Interim Alimony

Interim Alimony is provided for the time period of court proceeding. If either of the spouse is unable to contest the case in the court of law, the other spouse has a duty to maintain them. According to Section 24 of the Hindu Marriage Act, 1955 [10], maintenance pendente lite will be provided to either of the spouses. There have been cases where the husband has claimed maintenance as well, like in the case of Rani Sethi v. Sunil Sethi,[11] the husband was given the interim maintenance of Rs. 20,000 for monthly expenses and Rs. 10,000 for litigation expenses. The decision was challenged in the Delhi High Court who upheld the trial court’s decision.

But further interpretations in the case of Nivya VM v. Shivaprasad N.K.[12] of the Kerala High Court, it was held that the husband cannot ask for maintenance if he is able to work and earn his income. Only in exceptional cases of incapacity of the husband, will the wife be forced to maintain him. He cannot also purposively incapacitate himself. This was done to prevent idleness among the people. In furtherance of protecting the maintainer such cases have to be disposed of within 60 days, so neither of the parties get exploited.

Alimony and judicial Separation

Judicial Separation is different from divorce. It is a milder version where cohabitation is not considered to be compulsory. Judicial Separation gives a cooling-off period in which the couple could try and resolve their differences without having to take immediate decisions like divorce. Under the Hindu Marriage Act, Section 10 provides the alternative of Judicial Separation.[13] Neither of the spouse is forced to live separately but they cannot be forced to live together. There are many grounds on which it is granted like cruelty, desertion, adultery etc. All these grounds are similar to the grounds of divorce under the Section 13 of HMA[14]. Though it varies according to different personal laws.

In the case of Sohan Lal v. Kamlesh[15], it was held that a judicially separated wife is also entitled to maintenance. Further the Supreme Court bench with justice Deepak Gupta and justice Madan Lokur, dealing with an issue of the Patna High Court decision said that if a divorced wife is allowed maintenance so a judicially separated wife should be too.[16]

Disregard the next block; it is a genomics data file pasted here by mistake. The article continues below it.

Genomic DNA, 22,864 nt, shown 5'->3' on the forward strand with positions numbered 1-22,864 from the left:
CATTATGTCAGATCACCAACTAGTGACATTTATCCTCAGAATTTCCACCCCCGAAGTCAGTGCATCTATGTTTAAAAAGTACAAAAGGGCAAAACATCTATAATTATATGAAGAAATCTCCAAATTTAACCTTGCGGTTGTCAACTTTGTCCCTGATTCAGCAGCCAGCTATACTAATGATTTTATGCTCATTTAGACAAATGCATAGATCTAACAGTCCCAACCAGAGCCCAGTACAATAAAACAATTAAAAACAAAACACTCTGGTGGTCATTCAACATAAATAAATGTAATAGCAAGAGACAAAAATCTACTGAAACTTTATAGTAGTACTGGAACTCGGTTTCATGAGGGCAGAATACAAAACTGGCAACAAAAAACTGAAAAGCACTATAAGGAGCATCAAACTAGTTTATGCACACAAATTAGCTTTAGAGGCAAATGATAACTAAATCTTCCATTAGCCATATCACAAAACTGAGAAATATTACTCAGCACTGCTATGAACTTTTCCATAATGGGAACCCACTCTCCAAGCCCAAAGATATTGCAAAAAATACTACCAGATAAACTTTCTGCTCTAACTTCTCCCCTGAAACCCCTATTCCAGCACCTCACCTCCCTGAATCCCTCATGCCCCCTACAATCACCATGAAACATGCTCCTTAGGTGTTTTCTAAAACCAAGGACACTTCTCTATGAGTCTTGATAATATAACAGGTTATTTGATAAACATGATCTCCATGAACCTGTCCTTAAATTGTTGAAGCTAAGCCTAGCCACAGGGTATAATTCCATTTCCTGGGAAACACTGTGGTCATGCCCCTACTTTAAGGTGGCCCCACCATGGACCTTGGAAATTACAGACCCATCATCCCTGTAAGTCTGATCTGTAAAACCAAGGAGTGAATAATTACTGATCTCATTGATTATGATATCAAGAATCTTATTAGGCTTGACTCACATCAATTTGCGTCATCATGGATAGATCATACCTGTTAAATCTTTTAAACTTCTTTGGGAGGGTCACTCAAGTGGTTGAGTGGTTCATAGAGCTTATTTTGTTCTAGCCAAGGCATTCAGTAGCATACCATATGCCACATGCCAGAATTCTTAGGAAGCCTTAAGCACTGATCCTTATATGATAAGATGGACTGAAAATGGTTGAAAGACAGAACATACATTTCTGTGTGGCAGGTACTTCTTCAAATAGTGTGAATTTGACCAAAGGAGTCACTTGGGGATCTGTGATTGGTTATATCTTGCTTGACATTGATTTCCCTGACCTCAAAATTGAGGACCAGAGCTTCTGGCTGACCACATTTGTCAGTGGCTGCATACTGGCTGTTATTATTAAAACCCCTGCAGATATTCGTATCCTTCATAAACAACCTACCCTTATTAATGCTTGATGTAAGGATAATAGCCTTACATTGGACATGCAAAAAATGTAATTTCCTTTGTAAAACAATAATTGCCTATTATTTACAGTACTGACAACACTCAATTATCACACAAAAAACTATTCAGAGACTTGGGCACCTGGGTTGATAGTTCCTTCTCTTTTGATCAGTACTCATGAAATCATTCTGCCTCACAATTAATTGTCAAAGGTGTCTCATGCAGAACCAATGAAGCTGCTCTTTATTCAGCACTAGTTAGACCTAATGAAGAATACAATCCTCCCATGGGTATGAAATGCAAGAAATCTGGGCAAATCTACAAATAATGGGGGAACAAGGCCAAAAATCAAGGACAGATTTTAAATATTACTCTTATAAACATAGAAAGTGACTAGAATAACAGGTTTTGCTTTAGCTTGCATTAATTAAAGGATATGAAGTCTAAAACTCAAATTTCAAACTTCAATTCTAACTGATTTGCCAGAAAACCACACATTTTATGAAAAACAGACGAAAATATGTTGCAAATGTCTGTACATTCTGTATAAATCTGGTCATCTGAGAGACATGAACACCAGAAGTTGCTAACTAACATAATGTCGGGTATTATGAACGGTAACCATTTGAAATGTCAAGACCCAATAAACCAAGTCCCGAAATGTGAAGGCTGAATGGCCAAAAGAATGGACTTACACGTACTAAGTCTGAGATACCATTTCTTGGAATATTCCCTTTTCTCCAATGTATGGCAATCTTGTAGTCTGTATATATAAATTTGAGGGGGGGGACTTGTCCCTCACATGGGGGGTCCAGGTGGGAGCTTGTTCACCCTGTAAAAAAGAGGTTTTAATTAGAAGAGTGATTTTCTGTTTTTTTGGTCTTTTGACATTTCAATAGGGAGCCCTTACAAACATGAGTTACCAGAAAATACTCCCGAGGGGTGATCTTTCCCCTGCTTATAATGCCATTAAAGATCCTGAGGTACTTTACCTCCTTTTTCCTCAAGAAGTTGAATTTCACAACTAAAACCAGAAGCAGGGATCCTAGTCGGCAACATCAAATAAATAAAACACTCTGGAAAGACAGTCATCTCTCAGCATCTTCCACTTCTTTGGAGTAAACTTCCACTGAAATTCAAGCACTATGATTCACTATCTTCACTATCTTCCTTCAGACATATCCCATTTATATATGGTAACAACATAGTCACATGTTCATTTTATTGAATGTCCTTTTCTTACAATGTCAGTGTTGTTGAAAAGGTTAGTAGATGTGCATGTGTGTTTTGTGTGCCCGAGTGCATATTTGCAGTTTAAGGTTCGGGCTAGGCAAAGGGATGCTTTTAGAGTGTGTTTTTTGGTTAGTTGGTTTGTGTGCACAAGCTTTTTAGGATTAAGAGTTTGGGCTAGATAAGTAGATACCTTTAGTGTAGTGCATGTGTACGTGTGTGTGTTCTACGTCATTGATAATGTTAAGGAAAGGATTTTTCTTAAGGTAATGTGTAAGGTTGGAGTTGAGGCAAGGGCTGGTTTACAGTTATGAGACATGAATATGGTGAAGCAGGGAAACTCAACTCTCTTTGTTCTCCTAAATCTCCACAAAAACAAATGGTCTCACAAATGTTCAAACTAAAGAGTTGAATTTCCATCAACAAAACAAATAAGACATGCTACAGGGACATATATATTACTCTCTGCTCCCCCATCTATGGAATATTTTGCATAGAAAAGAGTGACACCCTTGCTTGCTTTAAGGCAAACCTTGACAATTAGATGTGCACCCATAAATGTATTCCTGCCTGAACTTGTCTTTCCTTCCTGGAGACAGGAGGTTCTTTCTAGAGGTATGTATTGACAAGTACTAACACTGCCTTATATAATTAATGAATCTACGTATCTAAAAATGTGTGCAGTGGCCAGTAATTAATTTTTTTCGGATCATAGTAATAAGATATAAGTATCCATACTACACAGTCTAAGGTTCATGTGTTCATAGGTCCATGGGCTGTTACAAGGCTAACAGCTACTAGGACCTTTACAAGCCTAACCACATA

Conclusion

The law and court have always tried to be a shield to protect the economically dependent spouse, their efforts in maintaining a family are recognized as a valuable contribution. In cases of interim maintenance or maintenance during judicial separation or maintenance in general, the disadvantaged spouse has the right to claim maintenance before the actual divorce. These safeguards are made to protect both the spouses who deserve a decent standard of living that they have been enjoying for the time of their marriage. Even though progress could be seen some reforms are still to be made to make the laws more gender neutral and unbiased.

[1]Indian Const. Art 44.

[2] Indian Const. Preamble.

[3] Devika, Maintenance-Wife, SCC Online, Jan 2019.

[4] Black’s Law Dictionary.

[5] Sharon Oster, A note on the Determinants of Alimony, Journal of Marriage and Family, Vol 49, Feb 1987.

[6] Criminal Procedure Code, § 125.

[7] Supra Note 6.

[8] Hindu Marriage Act, 1955, § 25.

[9]Hindu Adoption and Maintenance Act, 1956, § 18(3).

[10]Hindu Marriage Act, 1955, § 24.

[11]Rani Sethi v. Sunil Sethi, CM(M) 169/2009

[12]Nivya VM v. Shivaprasad N.K., OP (FC) No. 26 of 2015.

[13] Hindu Marriage Act, 1955, § 10.

[14] Hindu Marriage Act, 1955, § 13.

[15]Sohan Lal v. Kamlesh, AIR PH 332 (1984).

[16]PTI, judicially separated wife also entitled for maintenance: Supreme Court, The Economic Times, Dec 7, 2017.

This Article Written by Suhani Agarwal, NALSAR University of Law, Hyderabad.

Also Read – How to Avoid Alimony?